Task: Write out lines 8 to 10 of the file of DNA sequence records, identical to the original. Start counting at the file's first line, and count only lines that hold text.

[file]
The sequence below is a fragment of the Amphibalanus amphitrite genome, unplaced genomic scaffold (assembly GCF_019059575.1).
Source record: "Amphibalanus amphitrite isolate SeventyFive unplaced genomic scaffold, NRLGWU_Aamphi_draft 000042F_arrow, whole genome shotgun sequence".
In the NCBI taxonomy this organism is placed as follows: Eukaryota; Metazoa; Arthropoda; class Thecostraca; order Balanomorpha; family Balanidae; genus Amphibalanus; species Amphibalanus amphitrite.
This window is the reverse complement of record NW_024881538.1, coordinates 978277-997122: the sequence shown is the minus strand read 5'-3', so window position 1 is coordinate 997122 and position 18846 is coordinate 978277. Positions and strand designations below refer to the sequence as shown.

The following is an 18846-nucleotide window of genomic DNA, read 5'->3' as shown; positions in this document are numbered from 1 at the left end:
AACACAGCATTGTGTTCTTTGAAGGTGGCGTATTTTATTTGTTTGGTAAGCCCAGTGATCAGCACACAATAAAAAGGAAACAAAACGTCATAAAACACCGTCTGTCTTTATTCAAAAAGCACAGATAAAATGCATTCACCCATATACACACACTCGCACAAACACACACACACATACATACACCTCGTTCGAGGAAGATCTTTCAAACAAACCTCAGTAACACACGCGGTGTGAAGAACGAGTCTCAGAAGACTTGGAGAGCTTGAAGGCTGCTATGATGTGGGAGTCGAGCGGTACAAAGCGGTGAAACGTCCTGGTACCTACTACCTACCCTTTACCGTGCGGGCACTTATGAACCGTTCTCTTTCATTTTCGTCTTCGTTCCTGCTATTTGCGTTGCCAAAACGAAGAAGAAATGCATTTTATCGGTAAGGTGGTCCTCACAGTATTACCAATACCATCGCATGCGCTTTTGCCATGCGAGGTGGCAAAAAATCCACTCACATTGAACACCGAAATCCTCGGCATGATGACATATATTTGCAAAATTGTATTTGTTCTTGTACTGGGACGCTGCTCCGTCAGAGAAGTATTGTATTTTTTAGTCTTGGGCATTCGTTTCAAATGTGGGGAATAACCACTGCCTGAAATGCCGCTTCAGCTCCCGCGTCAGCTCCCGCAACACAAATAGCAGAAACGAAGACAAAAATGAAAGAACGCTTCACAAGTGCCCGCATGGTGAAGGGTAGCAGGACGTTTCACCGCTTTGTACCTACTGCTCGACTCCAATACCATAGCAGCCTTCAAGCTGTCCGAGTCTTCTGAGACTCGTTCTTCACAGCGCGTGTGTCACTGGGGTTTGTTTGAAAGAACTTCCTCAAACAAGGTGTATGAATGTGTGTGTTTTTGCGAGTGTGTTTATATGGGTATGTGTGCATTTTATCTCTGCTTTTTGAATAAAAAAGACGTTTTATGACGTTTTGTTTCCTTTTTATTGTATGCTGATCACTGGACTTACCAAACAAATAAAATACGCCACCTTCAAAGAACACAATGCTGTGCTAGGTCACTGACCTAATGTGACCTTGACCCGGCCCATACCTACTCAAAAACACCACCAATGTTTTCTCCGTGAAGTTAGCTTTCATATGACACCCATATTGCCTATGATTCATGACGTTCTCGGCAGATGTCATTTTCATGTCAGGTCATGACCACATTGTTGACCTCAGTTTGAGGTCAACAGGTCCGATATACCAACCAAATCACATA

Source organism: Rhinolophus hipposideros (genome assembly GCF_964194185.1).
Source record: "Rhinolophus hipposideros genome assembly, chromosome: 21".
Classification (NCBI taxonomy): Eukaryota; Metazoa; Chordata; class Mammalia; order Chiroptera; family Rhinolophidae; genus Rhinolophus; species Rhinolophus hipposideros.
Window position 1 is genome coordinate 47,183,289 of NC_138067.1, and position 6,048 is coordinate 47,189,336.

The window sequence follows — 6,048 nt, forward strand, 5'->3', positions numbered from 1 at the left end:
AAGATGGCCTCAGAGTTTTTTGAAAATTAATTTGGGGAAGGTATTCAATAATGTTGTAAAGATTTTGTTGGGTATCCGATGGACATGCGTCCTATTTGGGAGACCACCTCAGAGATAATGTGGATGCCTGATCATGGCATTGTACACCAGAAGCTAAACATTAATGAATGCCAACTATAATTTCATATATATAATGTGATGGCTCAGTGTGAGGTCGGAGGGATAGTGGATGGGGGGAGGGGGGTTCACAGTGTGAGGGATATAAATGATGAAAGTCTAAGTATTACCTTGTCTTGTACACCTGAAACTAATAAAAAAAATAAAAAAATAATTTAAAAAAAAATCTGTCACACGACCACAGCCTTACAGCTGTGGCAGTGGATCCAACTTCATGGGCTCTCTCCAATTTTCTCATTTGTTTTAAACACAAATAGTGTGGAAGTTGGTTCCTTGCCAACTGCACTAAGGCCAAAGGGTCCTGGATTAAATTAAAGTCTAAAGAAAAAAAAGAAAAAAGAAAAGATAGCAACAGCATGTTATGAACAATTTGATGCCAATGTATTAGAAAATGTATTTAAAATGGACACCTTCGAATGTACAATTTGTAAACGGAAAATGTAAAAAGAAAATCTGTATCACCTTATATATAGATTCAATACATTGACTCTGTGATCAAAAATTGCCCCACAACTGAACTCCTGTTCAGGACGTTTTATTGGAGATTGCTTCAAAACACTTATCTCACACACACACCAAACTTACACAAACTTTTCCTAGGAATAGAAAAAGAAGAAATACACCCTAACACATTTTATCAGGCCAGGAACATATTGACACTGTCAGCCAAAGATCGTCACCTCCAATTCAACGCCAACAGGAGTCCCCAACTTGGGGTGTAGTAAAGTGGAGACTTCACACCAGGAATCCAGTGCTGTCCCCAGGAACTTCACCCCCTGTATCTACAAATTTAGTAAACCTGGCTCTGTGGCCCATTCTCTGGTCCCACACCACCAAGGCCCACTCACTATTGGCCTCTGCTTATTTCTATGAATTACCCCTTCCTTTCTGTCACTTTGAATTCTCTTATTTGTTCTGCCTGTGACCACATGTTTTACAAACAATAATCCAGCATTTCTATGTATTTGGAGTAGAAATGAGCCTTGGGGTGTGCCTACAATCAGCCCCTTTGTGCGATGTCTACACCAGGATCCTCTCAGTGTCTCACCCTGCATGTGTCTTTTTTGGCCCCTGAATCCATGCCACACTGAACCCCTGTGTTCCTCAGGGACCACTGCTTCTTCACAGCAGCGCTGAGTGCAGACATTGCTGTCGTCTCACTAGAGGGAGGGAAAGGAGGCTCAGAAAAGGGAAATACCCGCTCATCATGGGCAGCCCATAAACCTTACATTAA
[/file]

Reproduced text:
Source record: "Rhinolophus hipposideros genome assembly, chromosome: 21".
Classification (NCBI taxonomy): Eukaryota; Metazoa; Chordata; class Mammalia; order Chiroptera; family Rhinolophidae; genus Rhinolophus; species Rhinolophus hipposideros.
Window position 1 is genome coordinate 47,183,289 of NC_138067.1, and position 6,048 is coordinate 47,189,336.